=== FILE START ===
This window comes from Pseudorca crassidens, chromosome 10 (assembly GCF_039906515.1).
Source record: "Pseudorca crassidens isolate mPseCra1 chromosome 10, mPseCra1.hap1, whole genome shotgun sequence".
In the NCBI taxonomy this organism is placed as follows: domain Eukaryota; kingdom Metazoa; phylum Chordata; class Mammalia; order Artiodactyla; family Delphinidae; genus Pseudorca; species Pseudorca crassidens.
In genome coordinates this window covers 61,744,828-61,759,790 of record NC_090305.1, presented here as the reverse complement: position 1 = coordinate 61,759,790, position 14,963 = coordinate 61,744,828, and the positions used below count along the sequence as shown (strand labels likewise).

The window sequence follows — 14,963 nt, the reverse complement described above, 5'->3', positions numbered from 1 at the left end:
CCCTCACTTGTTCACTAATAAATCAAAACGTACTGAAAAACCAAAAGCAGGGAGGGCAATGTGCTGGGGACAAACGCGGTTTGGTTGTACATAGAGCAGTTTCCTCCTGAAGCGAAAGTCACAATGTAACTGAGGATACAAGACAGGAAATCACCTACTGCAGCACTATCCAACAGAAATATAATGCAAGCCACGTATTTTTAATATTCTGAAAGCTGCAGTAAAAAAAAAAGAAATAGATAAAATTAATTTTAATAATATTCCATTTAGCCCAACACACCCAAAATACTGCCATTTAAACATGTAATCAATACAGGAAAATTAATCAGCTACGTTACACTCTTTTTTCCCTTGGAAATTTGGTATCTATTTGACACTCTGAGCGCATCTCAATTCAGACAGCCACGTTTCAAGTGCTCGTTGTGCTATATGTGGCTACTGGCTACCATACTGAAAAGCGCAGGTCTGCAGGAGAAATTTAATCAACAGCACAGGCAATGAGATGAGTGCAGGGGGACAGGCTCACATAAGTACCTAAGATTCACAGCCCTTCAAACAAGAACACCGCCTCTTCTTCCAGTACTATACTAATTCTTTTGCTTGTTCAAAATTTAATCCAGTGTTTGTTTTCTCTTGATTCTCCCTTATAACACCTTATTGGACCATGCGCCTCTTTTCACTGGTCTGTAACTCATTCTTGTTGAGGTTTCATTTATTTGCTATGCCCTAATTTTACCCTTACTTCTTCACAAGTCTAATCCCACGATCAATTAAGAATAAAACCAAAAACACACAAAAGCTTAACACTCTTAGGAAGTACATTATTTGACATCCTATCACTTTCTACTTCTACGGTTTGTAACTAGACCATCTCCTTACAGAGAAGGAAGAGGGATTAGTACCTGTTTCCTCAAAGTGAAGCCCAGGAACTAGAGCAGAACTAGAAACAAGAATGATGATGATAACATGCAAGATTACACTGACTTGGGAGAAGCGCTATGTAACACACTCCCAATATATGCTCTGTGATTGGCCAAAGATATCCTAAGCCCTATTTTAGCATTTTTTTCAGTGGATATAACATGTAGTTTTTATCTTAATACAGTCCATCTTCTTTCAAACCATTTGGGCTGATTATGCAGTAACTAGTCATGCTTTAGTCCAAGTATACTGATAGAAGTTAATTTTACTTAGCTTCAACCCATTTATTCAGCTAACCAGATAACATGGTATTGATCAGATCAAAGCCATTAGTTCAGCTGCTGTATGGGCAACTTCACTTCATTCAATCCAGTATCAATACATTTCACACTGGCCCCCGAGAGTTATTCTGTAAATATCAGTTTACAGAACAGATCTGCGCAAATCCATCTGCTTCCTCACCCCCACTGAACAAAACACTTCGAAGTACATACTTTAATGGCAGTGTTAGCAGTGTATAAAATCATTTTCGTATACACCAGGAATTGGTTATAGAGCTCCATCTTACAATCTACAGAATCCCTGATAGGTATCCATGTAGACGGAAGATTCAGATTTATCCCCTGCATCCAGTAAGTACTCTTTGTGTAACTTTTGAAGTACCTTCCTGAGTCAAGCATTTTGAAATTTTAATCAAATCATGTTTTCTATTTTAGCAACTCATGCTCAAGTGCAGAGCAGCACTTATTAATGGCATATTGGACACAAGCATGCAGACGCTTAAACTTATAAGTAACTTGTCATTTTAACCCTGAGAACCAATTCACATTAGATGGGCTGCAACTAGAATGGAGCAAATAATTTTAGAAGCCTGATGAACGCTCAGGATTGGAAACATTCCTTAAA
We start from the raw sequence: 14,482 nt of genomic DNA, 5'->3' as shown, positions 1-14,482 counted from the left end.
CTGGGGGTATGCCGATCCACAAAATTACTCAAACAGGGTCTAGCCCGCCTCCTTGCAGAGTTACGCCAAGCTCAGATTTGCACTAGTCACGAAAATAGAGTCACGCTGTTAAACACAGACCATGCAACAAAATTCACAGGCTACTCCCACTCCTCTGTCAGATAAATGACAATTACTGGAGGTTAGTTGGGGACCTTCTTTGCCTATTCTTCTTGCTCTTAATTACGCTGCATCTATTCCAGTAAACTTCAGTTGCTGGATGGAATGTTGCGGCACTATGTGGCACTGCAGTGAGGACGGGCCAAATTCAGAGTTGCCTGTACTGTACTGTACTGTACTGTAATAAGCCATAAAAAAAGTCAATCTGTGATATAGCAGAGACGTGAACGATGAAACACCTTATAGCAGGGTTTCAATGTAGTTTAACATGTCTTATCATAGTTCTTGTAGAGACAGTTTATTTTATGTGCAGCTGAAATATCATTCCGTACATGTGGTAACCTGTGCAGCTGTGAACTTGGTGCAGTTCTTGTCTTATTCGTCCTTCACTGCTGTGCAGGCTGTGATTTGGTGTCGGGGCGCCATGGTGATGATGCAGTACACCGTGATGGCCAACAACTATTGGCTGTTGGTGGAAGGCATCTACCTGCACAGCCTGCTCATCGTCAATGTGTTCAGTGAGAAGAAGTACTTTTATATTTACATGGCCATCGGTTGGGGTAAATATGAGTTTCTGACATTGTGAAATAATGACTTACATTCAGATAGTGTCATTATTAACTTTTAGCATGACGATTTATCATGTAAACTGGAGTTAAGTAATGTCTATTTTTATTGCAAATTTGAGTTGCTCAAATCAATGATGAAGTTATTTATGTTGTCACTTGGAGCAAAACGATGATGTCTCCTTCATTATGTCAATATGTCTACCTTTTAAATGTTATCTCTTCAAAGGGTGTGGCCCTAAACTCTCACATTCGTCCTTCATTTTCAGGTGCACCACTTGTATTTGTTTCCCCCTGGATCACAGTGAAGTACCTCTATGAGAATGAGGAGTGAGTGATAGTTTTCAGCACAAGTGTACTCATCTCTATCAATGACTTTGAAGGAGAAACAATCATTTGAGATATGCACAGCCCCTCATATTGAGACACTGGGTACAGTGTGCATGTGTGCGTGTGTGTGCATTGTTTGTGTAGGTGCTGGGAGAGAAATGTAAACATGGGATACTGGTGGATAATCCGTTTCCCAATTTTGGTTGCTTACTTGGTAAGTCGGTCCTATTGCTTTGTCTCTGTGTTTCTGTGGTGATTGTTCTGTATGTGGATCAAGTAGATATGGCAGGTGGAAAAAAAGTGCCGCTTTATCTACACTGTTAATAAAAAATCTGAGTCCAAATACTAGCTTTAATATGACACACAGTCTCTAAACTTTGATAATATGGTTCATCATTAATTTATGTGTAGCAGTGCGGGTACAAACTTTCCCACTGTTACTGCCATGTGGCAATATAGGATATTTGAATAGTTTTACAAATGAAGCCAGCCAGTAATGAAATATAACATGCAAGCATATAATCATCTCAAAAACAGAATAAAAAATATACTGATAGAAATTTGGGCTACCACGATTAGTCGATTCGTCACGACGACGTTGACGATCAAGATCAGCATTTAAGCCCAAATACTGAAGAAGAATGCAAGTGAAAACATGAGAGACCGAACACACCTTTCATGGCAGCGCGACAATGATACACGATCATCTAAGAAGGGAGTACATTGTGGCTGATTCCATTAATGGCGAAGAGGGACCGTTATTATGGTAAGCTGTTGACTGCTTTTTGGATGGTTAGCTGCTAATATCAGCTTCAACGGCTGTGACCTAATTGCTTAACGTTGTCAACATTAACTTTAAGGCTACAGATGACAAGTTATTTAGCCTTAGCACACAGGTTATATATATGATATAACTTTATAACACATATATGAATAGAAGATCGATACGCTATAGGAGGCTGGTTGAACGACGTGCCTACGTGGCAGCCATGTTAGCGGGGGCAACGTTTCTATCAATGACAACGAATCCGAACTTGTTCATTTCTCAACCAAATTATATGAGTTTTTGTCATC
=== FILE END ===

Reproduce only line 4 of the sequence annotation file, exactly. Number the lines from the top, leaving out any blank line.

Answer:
In genome coordinates this window covers 61,744,828-61,759,790 of record NC_090305.1, presented here as the reverse complement: position 1 = coordinate 61,759,790, position 14,963 = coordinate 61,744,828, and the positions used below count along the sequence as shown (strand labels likewise).